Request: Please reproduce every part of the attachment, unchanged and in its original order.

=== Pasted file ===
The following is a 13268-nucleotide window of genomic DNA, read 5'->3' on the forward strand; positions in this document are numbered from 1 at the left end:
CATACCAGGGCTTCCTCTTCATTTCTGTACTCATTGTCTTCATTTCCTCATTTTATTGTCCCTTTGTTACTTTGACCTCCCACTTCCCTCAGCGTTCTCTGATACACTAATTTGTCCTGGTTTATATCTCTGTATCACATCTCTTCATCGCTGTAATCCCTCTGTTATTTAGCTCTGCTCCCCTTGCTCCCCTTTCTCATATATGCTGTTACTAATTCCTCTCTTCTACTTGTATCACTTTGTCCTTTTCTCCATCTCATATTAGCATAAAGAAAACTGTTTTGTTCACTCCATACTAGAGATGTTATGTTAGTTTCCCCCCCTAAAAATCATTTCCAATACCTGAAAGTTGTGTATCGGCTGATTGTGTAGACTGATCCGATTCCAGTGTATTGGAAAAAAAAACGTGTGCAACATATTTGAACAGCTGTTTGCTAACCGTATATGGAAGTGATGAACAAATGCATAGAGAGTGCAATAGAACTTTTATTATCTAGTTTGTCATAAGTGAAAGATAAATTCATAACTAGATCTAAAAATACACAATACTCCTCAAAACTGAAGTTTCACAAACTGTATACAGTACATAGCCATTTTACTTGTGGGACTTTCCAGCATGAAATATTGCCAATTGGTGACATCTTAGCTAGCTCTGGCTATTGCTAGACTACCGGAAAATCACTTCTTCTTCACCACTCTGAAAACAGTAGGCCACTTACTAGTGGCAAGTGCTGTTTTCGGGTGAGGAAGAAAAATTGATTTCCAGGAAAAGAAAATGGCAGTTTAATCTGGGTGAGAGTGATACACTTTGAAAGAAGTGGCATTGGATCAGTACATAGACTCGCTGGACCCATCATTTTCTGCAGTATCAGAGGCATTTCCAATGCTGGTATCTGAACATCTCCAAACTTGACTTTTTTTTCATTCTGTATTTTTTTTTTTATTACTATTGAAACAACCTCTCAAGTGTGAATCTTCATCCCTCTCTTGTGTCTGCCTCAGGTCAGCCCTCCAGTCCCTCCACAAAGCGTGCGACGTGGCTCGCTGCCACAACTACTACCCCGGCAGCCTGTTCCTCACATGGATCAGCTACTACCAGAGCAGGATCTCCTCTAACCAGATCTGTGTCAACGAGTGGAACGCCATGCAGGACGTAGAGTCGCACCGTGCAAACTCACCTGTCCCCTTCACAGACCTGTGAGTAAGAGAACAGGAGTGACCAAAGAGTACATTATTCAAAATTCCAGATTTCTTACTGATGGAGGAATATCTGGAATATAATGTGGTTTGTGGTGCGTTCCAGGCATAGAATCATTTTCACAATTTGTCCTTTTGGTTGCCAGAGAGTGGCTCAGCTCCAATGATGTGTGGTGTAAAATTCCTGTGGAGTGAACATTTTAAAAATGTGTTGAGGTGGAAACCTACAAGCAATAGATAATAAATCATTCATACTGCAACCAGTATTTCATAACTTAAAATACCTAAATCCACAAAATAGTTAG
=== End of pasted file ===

The following is a 13268-nucleotide window of genomic DNA, read 5'->3' on the forward strand; positions in this document are numbered from 1 at the left end:
CATACCAGGGCTTCCTCTTCATTTCTGTACTCATTGTCTTCATTTCCTCATTTTATTGTCCCTTTGTTACTTTGACCTCCCACTTCCCTCAGCGTTCTCTGATACACTAATTTGTCCTGGTTTATATCTCTGTATCACATCTCTTCATCGCTGTAATCCCTCTGTTATTTAGCTCTGCTCCCCTTGCTCCCCTTTCTCATATATGCTGTTACTAATTCCTCTCTTCTACTTGTATCACTTTGTCCTTTTCTCCATCTCATATTAGCATAAAGAAAACTGTTTTGTTCACTCCATACTAGAGATGTTATGTTAGTTTCCCCCCCTAAAAATCATTTCCAATACCTGAAAGTTGTGTATCGGCTGATTGTGTAGACTGATCCGATTCCAGTGTATTGGAAAAAAAAACGTGTGCAACATATTTGAACAGCTGTTTGCTAACCGTATATGGAAGTGATGAACAAATGCATAGAGAGTGCAATAGAACTTTTATTATCTAGTTTGTCATAAGTGAAAGATAAATTCATAACTAGATCTAAAAATACACAATACTCCTCAAAACTGAAGTTTCACAAACTGTATACAGTACATAGCCATTTTACTTGTGGGACTTTCCAGCATGAAATATTGCCAATTGGTGACATCTTAGCTAGCTCTGGCTATTGCTAGACTACCGGAAAATCACTTCTTCTTCACCACTCTGAAAACAGTAGGCCACTTACTAGTGGCAAGTGCTGTTTTCGGGTGAGGAAGAAAAATTGATTTCCAGGAAAAGAAAATGGCAGTTTAATCTGGGTGAGAGTGATACACTTTGAAAGAAGTGGCATTGGATCAGTACATAGACTCGCTGGACCCATCATTTTCTGCAGTATCAGAGGCATTTCCAATGCTGGTATCTGAACATCTCCAAACTTGACTTTTTTTTCATTCTGTATTTTTTTTTTTATTACTATTGAAACAACCTCTCAAGTGTGAATCTTCATCCCTCTCTTGTGTCTGCCTCAGGTCAGCCCTCCAGTCCCTCCACAAAGCGTGCGACGTGGCTCGCTGCCACAACTACTACCCCGGCAGCCTGTTCCTCACATGGATCAGCTACTACCAGAGCAGGATCTCCTCTAACCAGATCTGTGTCAACGAGTGGAACGCCATGCAGGACGTAGAGTCGCACCGTGCAAACTCACCTGTCCCCTTCACAGACCTGTGAGTAAGAGAACAGGAGTGACCAAAGAGTACATTATTCAAAATTCCAGATTTCTTACTGATGGAGGAATATCTGGAATATAATGTGGTTTGTGGTGCGTTCCAGGCATAGAATCATTTTCACAATTTGTCCTTTTGGTTGCCAGAGAGTGGCTCAGCTCCAATGATGTGTGGTGTAAAATTCCTGTGGAGTGAACATTTTAAAAATGTGTTGAGGTGGAAACCTACAAGCAATAGATAATAAATCATTCATACTGCAACCAGTATTTCATAACTTAAAATACCTAAATCCACAAAATAGTTAG